Telemedicine providers can sell their services in a number of ways. Consumers, self-funded health plans, and health insurance companies are all important and growing customers for many telemedicine providers. Telemedicine providers have taken a wide range of approaches to contracting with these customers. Many of these approaches have included pricing that is not fee-for-service, and can create risks under state insurance law. Although the number of pricing models is nearly infinite, it is useful to think about three models for pricing telemedicine services:
Unlimited — users pay a fixed amount and receive unlimited access to telemedicine services.
Hybrid — users pay a fixed amount and receive a fixed, limited amount of telemedicine services. These models may also include access to services beyond the fixed amount at additional cost.
Fee-For-Service — users pay a fixed amount for each consultation, potentially with discounts for greater volume.
Offering telemedicine services through these three approaches involves varying amounts of risk, which varies both by approach and by customer (i.e., selling to consumers comes with greater risk than selling to health insurers). This article identifies the insurance law risks faced by telemedicine providers and also identifies how those providers can reduce or eliminate their risk by tailoring their product design based on the state and type of customer.
Insurance law risks
The most significant insurance law risk facing telemedicine providers is that those providers will be deemed a health insurance company under state insurance law, because they offer consumers telemedicine services on the unlimited model or possibly the hybrid model if it contains significant discounts below the market price for similar services. If a telemedicine provider is deemed to be an insurer, it could be subject to monetary penalties, cease-and-desist orders, and other regulatory action from state insurance commissioners where the provider delivers its services. Generally, state law only permits licensed insurers to engage in the “business of insurance.” A number of insurance risks are relevant to the question of whether an entity has engaged in the business of insurance under state law, but for telemedicine providers, the most important type of risk is “utilization risk” — the risk that consumers will use more telemedicine services than they pay for. This risk is the primary risk covered through health insurance.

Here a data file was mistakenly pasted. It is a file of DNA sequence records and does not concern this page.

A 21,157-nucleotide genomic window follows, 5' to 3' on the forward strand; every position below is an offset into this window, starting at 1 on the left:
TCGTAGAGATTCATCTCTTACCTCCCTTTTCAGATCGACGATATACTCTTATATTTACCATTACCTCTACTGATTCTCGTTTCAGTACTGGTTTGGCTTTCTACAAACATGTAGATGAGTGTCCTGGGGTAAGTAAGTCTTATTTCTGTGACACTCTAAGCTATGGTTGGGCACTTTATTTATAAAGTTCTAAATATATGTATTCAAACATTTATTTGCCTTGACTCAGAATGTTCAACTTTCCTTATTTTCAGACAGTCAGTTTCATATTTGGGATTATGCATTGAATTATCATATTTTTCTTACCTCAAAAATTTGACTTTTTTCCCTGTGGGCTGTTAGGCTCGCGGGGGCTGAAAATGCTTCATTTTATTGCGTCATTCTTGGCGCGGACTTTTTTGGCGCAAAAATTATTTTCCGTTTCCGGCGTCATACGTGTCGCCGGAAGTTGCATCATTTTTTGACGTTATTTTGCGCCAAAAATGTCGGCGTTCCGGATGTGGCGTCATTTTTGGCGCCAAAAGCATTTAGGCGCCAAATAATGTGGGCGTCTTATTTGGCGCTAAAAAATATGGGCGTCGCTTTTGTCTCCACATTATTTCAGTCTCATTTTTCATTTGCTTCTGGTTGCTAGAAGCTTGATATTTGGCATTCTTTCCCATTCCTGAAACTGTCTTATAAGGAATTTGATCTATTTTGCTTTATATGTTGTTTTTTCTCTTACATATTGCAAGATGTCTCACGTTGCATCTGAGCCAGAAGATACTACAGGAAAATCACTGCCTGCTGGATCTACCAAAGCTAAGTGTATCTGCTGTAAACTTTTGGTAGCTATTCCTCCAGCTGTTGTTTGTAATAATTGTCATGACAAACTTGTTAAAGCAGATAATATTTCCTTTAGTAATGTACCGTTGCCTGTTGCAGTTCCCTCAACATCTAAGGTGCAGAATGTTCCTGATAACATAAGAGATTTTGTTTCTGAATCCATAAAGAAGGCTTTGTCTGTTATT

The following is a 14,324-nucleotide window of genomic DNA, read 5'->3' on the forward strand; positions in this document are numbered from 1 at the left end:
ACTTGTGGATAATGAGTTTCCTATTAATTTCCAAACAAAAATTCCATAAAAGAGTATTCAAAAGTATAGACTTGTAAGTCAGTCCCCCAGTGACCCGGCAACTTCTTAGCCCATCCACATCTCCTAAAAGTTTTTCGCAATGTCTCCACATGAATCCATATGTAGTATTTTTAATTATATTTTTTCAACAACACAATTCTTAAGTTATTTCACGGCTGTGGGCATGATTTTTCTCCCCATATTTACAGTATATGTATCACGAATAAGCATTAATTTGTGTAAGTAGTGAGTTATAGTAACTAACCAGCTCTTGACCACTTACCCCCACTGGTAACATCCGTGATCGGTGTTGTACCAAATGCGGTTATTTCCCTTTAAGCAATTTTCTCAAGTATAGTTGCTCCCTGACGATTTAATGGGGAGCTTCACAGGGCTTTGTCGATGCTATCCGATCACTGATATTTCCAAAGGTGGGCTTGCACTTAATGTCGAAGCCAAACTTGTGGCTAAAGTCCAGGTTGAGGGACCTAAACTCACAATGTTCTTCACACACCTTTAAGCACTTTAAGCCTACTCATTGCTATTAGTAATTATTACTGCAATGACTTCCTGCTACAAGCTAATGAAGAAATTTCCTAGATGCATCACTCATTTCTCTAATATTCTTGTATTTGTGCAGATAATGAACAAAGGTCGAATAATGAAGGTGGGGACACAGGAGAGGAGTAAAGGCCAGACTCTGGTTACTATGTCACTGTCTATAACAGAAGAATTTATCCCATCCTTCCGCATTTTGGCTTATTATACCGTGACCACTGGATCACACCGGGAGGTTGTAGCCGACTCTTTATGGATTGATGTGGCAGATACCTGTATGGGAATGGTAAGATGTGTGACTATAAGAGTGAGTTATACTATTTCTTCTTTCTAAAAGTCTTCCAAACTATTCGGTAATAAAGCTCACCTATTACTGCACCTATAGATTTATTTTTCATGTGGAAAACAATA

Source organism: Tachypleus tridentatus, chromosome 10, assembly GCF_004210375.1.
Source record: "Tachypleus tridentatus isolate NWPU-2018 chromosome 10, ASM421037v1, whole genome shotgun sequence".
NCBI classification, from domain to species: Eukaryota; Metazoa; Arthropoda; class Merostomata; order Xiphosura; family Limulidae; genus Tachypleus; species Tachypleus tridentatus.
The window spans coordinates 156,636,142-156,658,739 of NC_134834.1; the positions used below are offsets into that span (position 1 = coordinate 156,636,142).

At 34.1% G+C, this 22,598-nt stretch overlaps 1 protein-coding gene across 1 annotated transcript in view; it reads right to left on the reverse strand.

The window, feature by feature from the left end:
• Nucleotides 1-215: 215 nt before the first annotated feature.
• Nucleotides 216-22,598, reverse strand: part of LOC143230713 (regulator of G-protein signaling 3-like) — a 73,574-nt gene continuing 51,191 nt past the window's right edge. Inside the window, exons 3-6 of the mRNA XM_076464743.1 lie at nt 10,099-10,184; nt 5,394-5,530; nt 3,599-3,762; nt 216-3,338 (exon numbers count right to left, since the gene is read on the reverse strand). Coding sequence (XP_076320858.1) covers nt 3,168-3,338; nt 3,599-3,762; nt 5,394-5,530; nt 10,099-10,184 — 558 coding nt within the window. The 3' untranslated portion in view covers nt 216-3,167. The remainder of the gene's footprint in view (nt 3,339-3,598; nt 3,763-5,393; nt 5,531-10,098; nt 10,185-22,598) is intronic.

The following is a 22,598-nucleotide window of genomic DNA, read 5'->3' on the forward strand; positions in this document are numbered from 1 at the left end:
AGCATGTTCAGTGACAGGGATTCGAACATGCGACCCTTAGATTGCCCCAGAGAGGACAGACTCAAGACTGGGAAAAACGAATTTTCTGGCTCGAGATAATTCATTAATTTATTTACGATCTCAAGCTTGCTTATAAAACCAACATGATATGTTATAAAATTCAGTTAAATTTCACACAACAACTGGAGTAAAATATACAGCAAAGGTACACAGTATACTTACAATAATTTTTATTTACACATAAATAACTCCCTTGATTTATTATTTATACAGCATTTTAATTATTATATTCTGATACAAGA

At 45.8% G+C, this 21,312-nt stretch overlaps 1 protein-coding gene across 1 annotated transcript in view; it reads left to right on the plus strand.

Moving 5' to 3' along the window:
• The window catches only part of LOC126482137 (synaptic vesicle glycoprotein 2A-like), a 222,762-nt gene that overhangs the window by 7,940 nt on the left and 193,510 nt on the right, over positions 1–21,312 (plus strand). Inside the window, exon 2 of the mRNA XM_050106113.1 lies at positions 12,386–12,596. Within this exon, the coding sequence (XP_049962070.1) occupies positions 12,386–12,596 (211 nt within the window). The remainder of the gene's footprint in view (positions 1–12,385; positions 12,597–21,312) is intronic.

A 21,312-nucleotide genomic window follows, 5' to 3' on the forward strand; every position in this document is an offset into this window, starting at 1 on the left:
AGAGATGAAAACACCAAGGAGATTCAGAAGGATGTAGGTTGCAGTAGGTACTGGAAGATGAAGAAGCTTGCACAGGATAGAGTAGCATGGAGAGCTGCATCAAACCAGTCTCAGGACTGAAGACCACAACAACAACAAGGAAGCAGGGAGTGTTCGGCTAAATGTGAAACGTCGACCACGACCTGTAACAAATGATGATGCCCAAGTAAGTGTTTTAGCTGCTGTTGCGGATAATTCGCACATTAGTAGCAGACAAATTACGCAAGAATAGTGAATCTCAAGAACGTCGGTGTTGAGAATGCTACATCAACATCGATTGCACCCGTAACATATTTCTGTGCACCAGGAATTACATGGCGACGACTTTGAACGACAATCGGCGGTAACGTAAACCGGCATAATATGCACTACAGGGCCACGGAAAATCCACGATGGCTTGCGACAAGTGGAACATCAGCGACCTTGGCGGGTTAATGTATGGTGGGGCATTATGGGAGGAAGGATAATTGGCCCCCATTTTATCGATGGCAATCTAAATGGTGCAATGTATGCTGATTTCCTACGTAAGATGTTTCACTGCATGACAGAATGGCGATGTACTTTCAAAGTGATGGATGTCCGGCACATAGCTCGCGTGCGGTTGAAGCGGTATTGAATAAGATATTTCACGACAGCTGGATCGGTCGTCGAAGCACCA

This risk is illustrated by two cases, one in Illinois and another in Florida. In Illinois, insurance was first defined more than 120 years ago as “an agreement by which the insurer, for a consideration, agrees to indemnify the insured against loss [or] damage.”1 Much more recently, an Illinois appeals court applied this definition to a pre-paid home healthcare services contract. That court found that a pre-paid home health contract with no incremental cost for increasing utilization constituted insurance.2 Pre-paid home health is very similar to pre-paid telemedicine services, and any provider adopting the unlimited model for use with consumers in Illinois is at significant risk of such a product being deemed insurance by the Illinois regulator as well.
In Florida, a similar home health care product was also deemed insurance by a state appeals court.3 There, Liberty Care Plan sold a membership that entitled members to purchase home healthcare services at a discount of approximately 50% from the market price for such services in Florida at the time. The court found that this membership was insurance; it wrote, “The Plan is a contract whereby [Liberty] undertakes to allow a determinable benefit (i.e., home health care services at discount rates) upon a determinable contingency (i.e., the member’s exercise of the option to purchase these home health care services at discount rates).” Like the law in Illinois, this case suggests that providing unlimited access to care, or even just below-market discounts for a fixed cost, would place a telemedicine provider at risk of being deemed an insurer.